Ready for Take-off: A Magic Moment

For Magic Moments this week, hosted as usual at The Oliver’s Madhouse, I’m posting this picture of a bee. It isn’t the (technically) best picture of a bee I have ever taken, but I don’t think I will ever, EVER, capture a split-second moment like this again:

That Magic Moment...When I first viewed this shot after taking it, I couldn’t work out what had happened. Then I realised, by the process of elimination, the moment I had captured. The bee has opened its wings, but isn’t yet buzzing! That must be a very small interval, surely?


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Summer of Words: By the Butterfly Tree – Part Four

My Story continues; you can read it from the beginning, starting here.

That July morning, three people were killed, and about thirty injured, by the bombing. What became clear, however, was that it would take more than Hitler’s bombs to break the community spirit; more raids followed, mainly at night. Archie, and all those like him, were put into a rota; the jokes about fire practice had now stopped. Across Britain, it wasn’t just a matter of ‘keeping the home fires burning’ (the ones in fireplace grates) but of putting out those started by air-raids.
As a fire-fighter, Archie soon became known for his cool head and amazing bravery; his RFC and RAF discipline seemed to kick in instinctively. He would make decisions based on need and safety (not always his own) in a split second, and work in co-ordination with others. Many victims of the raids owed their lives to him. And then, there was a part of his ethos for which some admired him, others criticised him: he could never just ‘walk away’ at the end of a gruelling night’s work. In his own time, in the following days, he would visit the hospitals, inquiring after the injured or burned victims he had helped to safety, especially children. It was a part of him; in the shipyard, or out of it, every job was his baby.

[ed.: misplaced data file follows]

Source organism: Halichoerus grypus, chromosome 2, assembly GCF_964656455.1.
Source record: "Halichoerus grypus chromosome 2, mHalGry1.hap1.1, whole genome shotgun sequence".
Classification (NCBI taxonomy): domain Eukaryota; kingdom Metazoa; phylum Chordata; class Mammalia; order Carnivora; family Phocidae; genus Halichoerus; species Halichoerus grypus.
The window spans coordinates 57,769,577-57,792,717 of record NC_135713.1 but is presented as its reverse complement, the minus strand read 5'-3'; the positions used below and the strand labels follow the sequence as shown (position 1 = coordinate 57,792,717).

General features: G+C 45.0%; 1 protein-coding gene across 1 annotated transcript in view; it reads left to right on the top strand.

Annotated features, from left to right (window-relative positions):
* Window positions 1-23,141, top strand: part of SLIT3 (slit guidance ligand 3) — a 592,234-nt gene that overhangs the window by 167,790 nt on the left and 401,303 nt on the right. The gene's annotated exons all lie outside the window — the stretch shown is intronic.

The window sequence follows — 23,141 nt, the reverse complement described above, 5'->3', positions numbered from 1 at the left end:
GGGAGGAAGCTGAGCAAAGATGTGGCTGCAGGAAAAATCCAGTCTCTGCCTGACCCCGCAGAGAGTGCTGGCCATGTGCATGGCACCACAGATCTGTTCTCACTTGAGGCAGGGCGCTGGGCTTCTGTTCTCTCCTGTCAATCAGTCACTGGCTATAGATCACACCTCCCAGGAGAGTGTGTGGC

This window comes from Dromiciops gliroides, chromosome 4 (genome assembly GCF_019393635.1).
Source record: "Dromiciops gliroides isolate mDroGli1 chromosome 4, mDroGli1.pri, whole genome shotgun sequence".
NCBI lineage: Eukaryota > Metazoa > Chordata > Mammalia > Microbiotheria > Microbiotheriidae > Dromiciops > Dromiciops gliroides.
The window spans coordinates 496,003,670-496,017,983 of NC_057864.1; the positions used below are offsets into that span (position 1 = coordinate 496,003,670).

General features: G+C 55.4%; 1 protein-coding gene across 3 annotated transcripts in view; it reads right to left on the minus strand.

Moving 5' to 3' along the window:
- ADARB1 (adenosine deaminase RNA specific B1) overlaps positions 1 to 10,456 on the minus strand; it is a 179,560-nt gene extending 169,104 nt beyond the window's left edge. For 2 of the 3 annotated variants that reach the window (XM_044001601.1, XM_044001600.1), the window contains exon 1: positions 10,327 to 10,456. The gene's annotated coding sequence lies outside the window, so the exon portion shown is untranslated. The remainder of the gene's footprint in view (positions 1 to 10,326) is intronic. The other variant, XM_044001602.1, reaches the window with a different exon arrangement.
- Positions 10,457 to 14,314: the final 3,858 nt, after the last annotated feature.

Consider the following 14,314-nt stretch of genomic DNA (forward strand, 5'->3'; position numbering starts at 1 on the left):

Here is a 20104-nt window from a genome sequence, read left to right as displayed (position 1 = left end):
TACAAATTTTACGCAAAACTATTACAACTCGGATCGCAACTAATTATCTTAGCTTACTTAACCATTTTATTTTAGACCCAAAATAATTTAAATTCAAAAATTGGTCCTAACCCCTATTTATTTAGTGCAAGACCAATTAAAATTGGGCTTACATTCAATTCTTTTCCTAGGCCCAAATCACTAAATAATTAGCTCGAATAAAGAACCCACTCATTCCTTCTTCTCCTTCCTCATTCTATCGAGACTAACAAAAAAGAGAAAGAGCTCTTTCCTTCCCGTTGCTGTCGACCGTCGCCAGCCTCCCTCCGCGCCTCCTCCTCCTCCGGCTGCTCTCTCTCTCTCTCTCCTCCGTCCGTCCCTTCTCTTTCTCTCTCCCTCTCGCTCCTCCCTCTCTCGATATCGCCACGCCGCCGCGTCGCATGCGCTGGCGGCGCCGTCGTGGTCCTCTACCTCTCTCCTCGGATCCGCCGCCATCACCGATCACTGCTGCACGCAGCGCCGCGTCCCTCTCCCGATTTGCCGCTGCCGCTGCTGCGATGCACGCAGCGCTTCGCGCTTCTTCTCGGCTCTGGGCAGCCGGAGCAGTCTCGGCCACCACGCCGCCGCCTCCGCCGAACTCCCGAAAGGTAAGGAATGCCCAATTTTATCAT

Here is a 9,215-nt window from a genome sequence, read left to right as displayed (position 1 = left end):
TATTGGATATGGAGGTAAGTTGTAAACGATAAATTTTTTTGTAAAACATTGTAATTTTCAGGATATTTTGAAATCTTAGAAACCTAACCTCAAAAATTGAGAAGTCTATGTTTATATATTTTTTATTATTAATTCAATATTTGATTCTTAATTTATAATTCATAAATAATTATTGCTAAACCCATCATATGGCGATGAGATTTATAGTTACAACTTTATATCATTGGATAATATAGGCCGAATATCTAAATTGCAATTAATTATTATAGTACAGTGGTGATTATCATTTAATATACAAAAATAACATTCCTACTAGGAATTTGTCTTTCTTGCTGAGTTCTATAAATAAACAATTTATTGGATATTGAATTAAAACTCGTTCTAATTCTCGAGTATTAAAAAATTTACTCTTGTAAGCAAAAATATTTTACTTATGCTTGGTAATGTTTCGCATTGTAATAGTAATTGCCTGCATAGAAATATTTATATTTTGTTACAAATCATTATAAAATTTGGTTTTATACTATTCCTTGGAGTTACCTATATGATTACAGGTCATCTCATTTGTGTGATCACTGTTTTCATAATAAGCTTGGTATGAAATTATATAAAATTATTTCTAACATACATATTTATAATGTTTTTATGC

Official policy, of course, discouraged this; but how could a ward sister snub a man who had taken his life in his hands for the sake of one (or several) of her patients, probably several times on the same night, when he had scarcely had time to swill the smuts from his face?
In the weeks leading up to Christmas, war-time austerity was biting hard, but community spirit and resourcefulness ran high. A lot of presents were home-made; Archie’s friends and relatives did well, because he could make toys and other items from the ‘firewood’ he was allowed to bring home! He would joke, too, in an affectionate way, about the steady clicking of Jenny’s knitting-needles. They managed a little family party when Leslie got a few days’ leave, shortly before the end of the year.
And so life went on…

You can read part five here.

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Summer of Words: By the Butterfly Tree – Part Three

My story for Summer of Words continues… You can read it from the beginning, starting here.

The July morning began unseaonally cool, grey, blustery, and showery. Archie cycled to work as usual, for an early start. He met up with the two men who were to work with him, and then headed below decks. Today’s job was to set up the water-tight doors for the engine-room. George Baird was down there, too, ready to commission the lighting that would enable the engineers and greasers to work easily on every part of the enormous engines.